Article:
Copyright 2016 NPR. To see more, visit http://www.npr.org/.

Copyright 2016 NPR. To see more, visit http://www.npr.org/.

Copyright 2016 NPR. To see more, visit http://www.npr.org/.

Copyright 2016 NPR. To see more, visit http://www.npr.org/.

Arizona Hispanics Poised To Swing State Blue

30 minutes ago
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Copyright 2016 NPR. To see more, visit http://www.npr.org/.

Edit note: This report contains accounts of rape, violence and other disturbing events.

Sex trafficking wasn't a major concern in the early 1980s, when Beth Jacobs was a teenager. If you were a prostitute, the thinking went, it was your choice.

Jacobs thought that too, right up until she came to on the lot of a dark truck stop one night. She says she had asked a friendly-seeming man for a ride home that afternoon.

Jacobs says he gave her something in an old McDonald's cup — a drug — and as she was waking up the man announced that he was a pimp. Her pimp.

The Boston Citgo sign, all 3,600 square LED feet of which has served as the backdrop to Red Sox games since 1965, is now officially a "pending landmark."

Spanish Surrealist Salvador Dalí spent much of the 1940s in the U.S., avoiding World War II and its aftermath. He was a well-known fixture on the art scene in Monterey, Calif. — and that's where the largest collection of Dalí's work on the West Coast is now open to the public.

Copyright 2016 Fresh Air. To see more, visit Fresh Air.

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Backyard Chickens: Cute, Trendy Spreaders Of Salmonella

Mar 24, 2013

Backyard chickens have become a coveted suburban accessory, one that packages cuteness, convenience and local food production in one fluffy feathered package.

But animal husbandry can be a nasty business, a fact that's often glossed over by poultry partisans like Martha Stewart and New Yorker writer Susan Orlean.

Morbidity and Mortality Weekly Report doesn't do gloss. In its latest edition, this chronicle of all things contagious reports on a 2012 salmonella outbreak among 195 people in 27 states.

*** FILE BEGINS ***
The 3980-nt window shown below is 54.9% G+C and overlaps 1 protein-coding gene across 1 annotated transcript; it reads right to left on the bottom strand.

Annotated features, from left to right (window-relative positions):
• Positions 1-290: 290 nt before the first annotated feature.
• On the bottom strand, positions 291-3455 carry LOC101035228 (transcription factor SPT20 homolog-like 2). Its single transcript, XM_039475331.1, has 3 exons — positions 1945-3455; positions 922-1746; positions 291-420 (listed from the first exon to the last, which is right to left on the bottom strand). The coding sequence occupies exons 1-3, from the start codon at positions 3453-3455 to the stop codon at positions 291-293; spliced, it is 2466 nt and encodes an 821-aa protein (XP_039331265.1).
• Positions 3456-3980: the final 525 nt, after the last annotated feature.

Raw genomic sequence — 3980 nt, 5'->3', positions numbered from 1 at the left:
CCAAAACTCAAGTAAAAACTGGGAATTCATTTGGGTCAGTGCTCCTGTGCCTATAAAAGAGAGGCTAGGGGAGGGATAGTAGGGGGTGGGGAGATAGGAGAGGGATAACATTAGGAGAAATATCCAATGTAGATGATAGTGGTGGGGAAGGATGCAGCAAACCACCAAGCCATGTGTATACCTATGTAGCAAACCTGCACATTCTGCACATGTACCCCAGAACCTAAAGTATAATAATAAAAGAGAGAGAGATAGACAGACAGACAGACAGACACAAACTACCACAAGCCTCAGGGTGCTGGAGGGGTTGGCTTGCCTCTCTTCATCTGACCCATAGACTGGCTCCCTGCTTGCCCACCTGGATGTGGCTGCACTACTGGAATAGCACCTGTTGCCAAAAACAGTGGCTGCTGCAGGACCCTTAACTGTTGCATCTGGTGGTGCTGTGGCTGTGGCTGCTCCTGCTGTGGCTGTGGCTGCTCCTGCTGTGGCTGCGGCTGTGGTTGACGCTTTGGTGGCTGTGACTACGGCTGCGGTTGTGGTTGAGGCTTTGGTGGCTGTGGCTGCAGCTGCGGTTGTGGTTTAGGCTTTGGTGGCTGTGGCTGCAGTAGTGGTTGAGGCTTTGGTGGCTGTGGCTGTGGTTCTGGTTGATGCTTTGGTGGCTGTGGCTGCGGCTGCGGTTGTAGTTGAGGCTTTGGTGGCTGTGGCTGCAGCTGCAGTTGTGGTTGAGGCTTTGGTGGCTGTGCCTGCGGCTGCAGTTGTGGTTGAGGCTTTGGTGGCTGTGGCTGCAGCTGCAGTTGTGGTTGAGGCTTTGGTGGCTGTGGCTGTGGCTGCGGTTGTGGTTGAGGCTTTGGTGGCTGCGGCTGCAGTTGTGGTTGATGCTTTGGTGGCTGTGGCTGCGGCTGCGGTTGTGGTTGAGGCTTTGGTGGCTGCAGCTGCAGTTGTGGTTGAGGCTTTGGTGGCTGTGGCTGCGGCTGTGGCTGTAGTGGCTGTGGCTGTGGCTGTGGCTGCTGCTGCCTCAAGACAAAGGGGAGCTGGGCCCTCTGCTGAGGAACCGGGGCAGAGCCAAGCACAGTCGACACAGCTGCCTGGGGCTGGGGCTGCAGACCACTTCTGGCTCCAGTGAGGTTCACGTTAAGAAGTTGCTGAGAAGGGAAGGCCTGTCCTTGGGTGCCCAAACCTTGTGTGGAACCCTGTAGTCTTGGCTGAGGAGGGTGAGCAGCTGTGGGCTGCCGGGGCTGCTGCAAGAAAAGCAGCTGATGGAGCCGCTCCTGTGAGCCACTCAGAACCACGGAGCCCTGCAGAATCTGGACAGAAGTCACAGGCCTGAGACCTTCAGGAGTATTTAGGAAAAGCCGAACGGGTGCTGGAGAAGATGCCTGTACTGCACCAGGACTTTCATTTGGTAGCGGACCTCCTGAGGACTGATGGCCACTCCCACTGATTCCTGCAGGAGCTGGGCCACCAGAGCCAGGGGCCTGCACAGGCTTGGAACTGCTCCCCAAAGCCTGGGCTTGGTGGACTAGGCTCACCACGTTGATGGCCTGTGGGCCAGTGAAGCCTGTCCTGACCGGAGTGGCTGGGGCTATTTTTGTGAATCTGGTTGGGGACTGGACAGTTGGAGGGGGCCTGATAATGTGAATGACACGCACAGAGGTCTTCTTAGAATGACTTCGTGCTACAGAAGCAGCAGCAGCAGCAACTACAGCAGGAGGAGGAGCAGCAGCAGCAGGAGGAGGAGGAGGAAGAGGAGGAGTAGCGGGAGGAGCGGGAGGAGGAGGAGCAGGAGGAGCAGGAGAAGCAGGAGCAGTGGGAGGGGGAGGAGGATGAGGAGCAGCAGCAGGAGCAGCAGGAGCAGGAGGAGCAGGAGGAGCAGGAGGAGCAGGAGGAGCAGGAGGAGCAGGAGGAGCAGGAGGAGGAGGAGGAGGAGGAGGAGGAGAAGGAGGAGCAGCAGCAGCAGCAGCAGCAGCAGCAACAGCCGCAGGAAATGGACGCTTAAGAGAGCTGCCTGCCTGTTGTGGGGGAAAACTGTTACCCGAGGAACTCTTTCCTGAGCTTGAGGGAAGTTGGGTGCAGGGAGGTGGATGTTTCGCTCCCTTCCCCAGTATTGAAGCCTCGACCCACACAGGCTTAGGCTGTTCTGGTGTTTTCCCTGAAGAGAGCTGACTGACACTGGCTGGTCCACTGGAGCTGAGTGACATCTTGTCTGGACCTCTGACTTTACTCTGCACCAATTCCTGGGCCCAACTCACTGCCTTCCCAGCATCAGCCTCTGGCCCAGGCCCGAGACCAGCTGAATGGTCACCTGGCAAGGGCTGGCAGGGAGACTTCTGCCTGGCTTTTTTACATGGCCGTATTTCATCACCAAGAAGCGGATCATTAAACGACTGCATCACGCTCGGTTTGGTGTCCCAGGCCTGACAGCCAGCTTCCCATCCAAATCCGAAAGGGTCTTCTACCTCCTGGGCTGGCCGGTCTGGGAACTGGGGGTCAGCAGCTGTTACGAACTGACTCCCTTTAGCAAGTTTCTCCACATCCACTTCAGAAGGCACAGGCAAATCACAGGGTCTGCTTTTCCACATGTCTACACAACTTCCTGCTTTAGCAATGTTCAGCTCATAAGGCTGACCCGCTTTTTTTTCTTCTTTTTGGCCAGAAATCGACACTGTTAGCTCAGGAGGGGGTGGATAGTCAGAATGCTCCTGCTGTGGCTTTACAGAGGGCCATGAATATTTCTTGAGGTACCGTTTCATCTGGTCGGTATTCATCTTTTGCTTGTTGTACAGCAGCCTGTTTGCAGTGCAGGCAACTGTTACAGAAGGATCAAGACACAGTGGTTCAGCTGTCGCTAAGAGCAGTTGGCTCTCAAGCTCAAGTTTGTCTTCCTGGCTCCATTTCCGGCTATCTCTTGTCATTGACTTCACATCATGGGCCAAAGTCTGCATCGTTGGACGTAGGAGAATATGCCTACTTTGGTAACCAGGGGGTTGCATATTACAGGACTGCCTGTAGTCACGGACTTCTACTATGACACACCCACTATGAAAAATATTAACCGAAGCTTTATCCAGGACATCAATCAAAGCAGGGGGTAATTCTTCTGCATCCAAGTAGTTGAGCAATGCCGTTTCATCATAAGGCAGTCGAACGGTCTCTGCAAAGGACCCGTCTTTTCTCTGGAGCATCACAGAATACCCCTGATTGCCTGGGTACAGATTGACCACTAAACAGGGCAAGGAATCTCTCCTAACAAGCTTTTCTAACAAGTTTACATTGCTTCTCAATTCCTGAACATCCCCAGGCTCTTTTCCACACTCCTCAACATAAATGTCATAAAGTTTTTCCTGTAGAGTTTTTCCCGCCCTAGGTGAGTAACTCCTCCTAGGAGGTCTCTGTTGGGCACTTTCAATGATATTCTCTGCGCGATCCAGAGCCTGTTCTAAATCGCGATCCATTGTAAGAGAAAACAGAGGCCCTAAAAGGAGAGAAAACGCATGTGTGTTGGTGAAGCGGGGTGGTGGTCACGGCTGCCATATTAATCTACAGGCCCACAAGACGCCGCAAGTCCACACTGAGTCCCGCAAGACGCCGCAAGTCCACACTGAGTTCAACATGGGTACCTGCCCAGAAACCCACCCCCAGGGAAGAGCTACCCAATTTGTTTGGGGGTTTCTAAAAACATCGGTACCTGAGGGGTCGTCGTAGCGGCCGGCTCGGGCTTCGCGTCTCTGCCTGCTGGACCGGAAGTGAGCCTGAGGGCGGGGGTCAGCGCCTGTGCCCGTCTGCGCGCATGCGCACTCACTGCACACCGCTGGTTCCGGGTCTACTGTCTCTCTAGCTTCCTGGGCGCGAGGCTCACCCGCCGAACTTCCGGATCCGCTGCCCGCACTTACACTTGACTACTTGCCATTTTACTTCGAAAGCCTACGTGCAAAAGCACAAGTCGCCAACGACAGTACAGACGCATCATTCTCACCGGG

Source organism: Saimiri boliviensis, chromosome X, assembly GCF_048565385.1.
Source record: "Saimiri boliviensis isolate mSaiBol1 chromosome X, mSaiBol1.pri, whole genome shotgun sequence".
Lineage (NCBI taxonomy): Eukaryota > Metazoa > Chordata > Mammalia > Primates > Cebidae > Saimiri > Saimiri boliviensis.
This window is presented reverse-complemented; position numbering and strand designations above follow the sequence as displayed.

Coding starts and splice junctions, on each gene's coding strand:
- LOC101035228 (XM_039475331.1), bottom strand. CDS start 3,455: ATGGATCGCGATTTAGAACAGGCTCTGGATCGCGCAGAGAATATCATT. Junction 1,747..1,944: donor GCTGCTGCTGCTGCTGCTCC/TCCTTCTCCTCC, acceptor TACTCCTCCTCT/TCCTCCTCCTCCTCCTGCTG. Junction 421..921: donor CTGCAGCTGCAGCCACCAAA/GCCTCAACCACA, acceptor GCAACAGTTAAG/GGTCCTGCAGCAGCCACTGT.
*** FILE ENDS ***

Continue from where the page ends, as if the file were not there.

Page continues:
Most had had contact with live chickens, and many had purchased the birds from an Ohio mail-order hatchery for backyard flocks.

"This outbreak investigation identified the largest number of human illnesses ever linked to contact with live poultry during a single outbreak," the MMWR report concludes, "and it underscores the ongoing risk for human salmonellosis linked to backyard flocks."

The hatchery that was the source of the birds participated in a program to eliminate the spread of salmonella strains that cause illness in birds, but doesn't certify the poultry as free of strains that could infect people.

But it's no surprise to anybody in the zoonotic disease world that chickens can spread human disease. Remember those warnings not to buy baby chicks for Easter presents? One big reason is that they can spread salmonella.

Humans can get salmonella from chickens by touching them or their manure, according to the CDC. The birds can spread the bacteria even when they look healthy. The agency says the best way to reduce risk is to wash hands after handling birds — and make sure that children wash their hands, too.

Public health officials are also worried about backyard flocks and bird flu. The USDA provides tips on how to keep domestic fowl from playing a role in a future global pandemic, with no less than backyard poultry expert Andy Schneider, aka The Chicken Whisperer, as their spokesperson.

Buying eggs from the supermarket is a relatively recent invention, as Orlean has pointed out. So maybe the return of backyard chickens is a return to normal. And that's normal, germs included.

Copyright 2014 NPR. To see more, visit http://www.npr.org/.